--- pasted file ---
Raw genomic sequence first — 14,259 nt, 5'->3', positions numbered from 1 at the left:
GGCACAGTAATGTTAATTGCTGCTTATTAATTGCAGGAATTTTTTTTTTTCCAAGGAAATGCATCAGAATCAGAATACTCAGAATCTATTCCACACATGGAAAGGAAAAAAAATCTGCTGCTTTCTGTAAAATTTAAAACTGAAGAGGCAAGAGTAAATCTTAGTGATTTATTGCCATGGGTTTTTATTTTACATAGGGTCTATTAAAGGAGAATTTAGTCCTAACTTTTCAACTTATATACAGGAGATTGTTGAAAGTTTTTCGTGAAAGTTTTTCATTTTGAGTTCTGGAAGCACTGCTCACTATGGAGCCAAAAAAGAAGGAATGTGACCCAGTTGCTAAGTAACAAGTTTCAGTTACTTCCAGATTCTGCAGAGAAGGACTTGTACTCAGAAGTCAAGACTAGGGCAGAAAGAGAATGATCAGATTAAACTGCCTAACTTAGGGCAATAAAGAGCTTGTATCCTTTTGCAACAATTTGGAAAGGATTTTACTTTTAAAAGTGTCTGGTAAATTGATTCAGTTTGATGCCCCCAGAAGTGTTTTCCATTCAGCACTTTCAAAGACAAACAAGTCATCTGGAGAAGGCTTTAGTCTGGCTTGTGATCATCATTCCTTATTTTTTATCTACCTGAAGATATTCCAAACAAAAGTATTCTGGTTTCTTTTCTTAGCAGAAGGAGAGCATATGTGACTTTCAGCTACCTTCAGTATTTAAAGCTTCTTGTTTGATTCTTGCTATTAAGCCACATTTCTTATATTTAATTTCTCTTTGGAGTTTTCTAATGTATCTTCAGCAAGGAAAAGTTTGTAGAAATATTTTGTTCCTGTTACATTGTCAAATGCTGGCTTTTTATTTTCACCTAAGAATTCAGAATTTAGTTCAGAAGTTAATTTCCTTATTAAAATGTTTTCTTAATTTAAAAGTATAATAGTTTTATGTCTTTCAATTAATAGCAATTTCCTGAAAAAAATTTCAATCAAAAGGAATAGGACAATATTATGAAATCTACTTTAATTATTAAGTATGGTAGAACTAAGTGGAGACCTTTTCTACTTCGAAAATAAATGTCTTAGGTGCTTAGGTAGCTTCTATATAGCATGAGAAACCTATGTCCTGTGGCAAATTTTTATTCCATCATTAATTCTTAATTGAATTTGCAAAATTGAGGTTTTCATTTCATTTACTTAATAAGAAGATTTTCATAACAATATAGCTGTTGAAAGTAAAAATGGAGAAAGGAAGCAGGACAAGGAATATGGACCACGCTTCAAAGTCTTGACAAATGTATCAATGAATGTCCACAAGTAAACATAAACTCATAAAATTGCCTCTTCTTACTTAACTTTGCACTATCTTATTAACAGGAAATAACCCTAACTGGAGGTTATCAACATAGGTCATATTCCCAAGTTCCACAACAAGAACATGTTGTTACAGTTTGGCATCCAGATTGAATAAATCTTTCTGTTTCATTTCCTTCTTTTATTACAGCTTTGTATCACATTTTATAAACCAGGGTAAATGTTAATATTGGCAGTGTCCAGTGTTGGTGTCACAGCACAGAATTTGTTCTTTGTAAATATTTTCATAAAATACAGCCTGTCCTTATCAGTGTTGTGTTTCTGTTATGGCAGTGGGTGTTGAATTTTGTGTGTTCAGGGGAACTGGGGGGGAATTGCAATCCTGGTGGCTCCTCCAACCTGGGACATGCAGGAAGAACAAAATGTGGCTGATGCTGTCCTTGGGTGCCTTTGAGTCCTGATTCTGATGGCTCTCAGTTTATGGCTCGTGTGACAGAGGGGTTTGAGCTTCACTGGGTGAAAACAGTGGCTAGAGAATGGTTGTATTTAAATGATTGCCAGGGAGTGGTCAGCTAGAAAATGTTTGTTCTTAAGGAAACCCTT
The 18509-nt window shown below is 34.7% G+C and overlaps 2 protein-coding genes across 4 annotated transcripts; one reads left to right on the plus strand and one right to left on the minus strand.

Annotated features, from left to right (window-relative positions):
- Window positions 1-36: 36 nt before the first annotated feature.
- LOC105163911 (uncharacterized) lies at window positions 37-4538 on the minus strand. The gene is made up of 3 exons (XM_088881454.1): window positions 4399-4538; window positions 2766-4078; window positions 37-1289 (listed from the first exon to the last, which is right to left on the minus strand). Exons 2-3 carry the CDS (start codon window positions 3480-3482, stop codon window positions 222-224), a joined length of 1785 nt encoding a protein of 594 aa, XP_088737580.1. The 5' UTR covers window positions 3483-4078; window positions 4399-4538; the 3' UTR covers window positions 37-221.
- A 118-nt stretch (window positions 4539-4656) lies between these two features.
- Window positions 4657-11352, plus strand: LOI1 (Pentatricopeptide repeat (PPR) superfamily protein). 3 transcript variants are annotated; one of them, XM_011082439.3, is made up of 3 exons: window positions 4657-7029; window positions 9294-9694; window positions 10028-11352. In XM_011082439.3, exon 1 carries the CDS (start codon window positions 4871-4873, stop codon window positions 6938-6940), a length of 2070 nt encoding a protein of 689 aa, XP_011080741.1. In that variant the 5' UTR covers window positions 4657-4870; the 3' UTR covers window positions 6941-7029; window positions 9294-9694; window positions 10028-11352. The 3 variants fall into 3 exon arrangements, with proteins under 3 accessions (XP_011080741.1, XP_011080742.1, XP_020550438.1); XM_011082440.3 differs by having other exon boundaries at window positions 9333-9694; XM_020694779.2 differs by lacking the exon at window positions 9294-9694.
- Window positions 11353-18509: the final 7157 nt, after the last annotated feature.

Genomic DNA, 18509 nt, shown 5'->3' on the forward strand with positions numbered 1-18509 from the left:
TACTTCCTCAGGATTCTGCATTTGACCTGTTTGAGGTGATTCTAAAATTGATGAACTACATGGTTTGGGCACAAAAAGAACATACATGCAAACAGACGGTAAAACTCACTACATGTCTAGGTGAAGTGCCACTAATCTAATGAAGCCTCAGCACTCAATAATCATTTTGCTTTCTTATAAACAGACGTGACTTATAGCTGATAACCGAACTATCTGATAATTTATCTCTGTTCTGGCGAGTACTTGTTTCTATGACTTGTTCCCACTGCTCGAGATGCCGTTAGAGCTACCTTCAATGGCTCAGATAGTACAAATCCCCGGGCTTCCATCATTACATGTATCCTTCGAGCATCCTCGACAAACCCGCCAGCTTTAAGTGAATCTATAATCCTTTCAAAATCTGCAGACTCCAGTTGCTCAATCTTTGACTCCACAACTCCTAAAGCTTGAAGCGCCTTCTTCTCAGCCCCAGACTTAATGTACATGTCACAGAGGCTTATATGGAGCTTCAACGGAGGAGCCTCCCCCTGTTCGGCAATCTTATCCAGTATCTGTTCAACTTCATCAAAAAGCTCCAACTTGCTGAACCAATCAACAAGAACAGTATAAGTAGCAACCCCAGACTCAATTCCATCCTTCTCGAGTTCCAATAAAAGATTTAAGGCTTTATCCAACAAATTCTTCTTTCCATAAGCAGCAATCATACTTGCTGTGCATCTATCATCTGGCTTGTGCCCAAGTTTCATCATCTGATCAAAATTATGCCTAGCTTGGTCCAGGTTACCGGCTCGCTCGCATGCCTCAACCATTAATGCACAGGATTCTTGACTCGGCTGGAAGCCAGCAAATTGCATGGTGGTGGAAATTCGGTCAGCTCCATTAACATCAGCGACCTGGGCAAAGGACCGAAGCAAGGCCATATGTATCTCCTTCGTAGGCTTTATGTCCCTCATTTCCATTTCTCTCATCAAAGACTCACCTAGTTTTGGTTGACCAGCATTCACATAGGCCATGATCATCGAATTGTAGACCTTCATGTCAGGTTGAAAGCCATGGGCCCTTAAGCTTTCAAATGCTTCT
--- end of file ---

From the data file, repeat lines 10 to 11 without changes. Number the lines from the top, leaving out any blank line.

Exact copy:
Genomic DNA, 18509 nt, shown 5'->3' on the forward strand with positions numbered 1-18509 from the left:
TACTTCCTCAGGATTCTGCATTTGACCTGTTTGAGGTGATTCTAAAATTGATGAACTACATGGTTTGGGCACAAAAAGAACATACATGCAAACAGACGGTAAAACTCACTACATGTCTAGGTGAAGTGCCACTAATCTAATGAAGCCTCAGCACTCAATAATCATTTTGCTTTCTTATAAACAGACGTGACTTATAGCTGATAACCGAACTATCTGATAATTTATCTCTGTTCTGGCGAGTACTTGTTTCTATGACTTGTTCCCACTGCTCGAGATGCCGTTAGAGCTACCTTCAATGGCTCAGATAGTACAAATCCCCGGGCTTCCATCATTACATGTATCCTTCGAGCATCCTCGACAAACCCGCCAGCTTTAAGTGAATCTATAATCCTTTCAAAATCTGCAGACTCCAGTTGCTCAATCTTTGACTCCACAACTCCTAAAGCTTGAAGCGCCTTCTTCTCAGCCCCAGACTTAATGTACATGTCACAGAGGCTTATATGGAGCTTCAACGGAGGAGCCTCCCCCTGTTCGGCAATCTTATCCAGTATCTGTTCAACTTCATCAAAAAGCTCCAACTTGCTGAACCAATCAACAAGAACAGTATAAGTAGCAACCCCAGACTCAATTCCATCCTTCTCGAGTTCCAATAAAAGATTTAAGGCTTTATCCAACAAATTCTTCTTTCCATAAGCAGCAATCATACTTGCTGTGCATCTATCATCTGGCTTGTGCCCAAGTTTCATCATCTGATCAAAATTATGCCTAGCTTGGTCCAGGTTACCGGCTCGCTCGCATGCCTCAACCATTAATGCACAGGATTCTTGACTCGGCTGGAAGCCAGCAAATTGCATGGTGGTGGAAATTCGGTCAGCTCCATTAACATCAGCGACCTGGGCAAAGGACCGAAGCAAGGCCATATGTATCTCCTTCGTAGGCTTTATGTCCCTCATTTCCATTTCTCTCATCAAAGACTCACCTAGTTTTGGTTGACCAGCATTCACATAGGCCATGATCATCGAATTGTAGACCTTCATGTCAGGTTGAAAGCCATGGGCCCTTAAGCTTTCAAATGCTTCT